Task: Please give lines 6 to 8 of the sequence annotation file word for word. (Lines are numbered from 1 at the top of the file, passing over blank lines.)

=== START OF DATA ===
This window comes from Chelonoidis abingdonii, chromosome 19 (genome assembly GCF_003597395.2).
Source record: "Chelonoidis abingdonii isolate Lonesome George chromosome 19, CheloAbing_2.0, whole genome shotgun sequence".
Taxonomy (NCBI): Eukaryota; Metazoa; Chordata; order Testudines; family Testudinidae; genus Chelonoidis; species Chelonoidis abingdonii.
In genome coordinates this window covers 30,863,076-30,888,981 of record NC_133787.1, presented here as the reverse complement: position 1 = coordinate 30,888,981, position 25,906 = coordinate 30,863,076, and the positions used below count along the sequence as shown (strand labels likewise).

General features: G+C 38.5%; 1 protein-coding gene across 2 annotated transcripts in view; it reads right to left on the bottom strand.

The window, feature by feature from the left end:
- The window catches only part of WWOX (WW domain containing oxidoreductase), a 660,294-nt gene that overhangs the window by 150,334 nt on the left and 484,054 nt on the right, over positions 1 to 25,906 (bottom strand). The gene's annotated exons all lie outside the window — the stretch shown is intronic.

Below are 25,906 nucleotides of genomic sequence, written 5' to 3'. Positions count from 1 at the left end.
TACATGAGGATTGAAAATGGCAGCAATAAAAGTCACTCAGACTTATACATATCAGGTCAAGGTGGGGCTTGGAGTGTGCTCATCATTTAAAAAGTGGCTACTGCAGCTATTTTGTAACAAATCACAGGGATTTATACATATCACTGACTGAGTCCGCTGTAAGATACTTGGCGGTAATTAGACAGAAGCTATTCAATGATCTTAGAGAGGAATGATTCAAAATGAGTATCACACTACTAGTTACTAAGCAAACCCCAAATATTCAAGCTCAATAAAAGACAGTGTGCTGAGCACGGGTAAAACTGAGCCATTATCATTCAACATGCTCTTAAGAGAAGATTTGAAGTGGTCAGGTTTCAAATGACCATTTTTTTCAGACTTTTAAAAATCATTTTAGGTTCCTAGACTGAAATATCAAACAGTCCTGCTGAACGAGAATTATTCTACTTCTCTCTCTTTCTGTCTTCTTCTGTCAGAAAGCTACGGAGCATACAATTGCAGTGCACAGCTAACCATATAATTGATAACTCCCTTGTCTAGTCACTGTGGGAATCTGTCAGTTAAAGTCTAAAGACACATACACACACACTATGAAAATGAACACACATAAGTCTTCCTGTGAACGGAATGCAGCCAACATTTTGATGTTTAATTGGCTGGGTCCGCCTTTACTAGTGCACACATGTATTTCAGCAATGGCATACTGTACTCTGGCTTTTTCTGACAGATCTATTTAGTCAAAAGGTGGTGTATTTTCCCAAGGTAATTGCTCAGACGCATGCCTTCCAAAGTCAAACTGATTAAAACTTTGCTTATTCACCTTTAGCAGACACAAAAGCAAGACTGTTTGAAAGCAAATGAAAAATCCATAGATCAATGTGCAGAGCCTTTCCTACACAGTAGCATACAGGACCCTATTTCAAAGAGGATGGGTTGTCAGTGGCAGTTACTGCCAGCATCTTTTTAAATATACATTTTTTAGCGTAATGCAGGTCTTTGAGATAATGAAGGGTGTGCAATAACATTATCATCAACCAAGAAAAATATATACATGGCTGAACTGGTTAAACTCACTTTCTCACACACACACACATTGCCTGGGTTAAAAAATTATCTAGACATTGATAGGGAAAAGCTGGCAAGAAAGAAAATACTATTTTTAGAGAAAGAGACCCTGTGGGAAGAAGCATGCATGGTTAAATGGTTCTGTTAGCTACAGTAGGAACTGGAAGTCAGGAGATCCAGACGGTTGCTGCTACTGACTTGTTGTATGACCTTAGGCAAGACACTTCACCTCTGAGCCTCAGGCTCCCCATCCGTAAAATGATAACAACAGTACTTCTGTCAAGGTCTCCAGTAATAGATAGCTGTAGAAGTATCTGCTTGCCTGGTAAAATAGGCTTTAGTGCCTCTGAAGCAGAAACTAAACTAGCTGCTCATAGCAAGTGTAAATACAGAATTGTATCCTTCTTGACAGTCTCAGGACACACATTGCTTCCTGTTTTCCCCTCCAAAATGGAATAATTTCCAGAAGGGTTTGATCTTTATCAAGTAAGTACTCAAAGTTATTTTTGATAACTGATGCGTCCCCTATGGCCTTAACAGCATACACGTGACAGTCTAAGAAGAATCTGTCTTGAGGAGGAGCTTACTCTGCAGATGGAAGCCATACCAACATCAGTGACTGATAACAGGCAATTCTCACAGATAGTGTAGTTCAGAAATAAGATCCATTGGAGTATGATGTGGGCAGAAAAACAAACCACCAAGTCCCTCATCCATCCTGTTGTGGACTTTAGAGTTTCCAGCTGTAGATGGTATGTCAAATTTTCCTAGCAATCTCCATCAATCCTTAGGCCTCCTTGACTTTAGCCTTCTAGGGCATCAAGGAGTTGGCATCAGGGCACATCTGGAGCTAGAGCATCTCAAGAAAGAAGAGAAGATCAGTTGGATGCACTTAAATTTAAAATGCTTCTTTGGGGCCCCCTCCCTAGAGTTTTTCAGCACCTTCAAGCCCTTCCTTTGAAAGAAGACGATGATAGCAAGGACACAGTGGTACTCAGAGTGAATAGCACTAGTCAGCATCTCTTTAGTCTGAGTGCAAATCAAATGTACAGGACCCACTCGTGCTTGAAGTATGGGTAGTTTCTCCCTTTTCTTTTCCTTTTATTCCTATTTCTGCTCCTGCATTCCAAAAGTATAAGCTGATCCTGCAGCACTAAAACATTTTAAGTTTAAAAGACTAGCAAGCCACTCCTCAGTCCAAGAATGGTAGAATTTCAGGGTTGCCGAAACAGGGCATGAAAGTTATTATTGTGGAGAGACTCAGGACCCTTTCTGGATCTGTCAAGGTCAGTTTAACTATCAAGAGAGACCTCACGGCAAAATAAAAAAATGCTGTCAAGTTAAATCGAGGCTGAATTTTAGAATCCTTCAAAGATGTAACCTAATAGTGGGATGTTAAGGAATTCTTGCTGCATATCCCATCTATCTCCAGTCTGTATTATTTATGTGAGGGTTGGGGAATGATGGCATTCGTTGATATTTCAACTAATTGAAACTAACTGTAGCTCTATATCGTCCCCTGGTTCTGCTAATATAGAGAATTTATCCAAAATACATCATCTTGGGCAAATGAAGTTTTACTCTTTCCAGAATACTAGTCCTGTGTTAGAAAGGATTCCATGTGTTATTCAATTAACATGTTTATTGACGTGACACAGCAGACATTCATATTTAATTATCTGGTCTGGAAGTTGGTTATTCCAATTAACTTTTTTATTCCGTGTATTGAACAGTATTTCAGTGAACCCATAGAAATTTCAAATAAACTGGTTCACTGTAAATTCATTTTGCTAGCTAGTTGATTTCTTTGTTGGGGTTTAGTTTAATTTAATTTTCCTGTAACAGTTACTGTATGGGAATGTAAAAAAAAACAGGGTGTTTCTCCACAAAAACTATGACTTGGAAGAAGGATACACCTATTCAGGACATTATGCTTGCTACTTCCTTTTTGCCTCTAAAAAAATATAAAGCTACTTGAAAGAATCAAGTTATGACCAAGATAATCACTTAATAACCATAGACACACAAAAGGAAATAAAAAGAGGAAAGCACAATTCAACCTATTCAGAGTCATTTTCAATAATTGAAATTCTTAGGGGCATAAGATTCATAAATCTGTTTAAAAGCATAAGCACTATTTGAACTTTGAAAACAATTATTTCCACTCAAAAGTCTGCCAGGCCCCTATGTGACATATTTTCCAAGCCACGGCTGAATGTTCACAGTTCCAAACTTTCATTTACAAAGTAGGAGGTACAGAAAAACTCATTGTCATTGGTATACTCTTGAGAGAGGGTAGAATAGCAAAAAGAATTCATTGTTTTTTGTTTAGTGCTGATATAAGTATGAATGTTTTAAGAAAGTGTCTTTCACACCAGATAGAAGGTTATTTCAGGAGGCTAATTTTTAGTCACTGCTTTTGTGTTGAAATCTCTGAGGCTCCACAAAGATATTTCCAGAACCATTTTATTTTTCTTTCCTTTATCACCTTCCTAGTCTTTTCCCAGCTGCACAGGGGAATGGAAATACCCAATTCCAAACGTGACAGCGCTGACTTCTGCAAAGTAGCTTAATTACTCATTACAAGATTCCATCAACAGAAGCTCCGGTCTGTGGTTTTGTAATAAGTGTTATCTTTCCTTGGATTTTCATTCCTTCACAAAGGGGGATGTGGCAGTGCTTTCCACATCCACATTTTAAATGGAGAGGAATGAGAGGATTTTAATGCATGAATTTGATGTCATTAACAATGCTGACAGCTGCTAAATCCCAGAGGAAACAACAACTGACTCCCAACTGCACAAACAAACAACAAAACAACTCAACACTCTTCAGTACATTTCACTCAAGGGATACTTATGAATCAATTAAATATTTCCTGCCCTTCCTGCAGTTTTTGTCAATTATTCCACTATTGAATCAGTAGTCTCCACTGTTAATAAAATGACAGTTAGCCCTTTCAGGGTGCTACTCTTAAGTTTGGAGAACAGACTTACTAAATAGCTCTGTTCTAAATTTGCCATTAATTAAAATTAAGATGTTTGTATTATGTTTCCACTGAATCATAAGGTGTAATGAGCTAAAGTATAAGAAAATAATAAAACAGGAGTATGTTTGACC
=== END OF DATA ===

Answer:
The window, feature by feature from the left end:
- The window catches only part of WWOX (WW domain containing oxidoreductase), a 660,294-nt gene that overhangs the window by 150,334 nt on the left and 484,054 nt on the right, over positions 1 to 25,906 (bottom strand). The gene's annotated exons all lie outside the window — the stretch shown is intronic.

Below are 25,906 nucleotides of genomic sequence, written 5' to 3'. Positions count from 1 at the left end.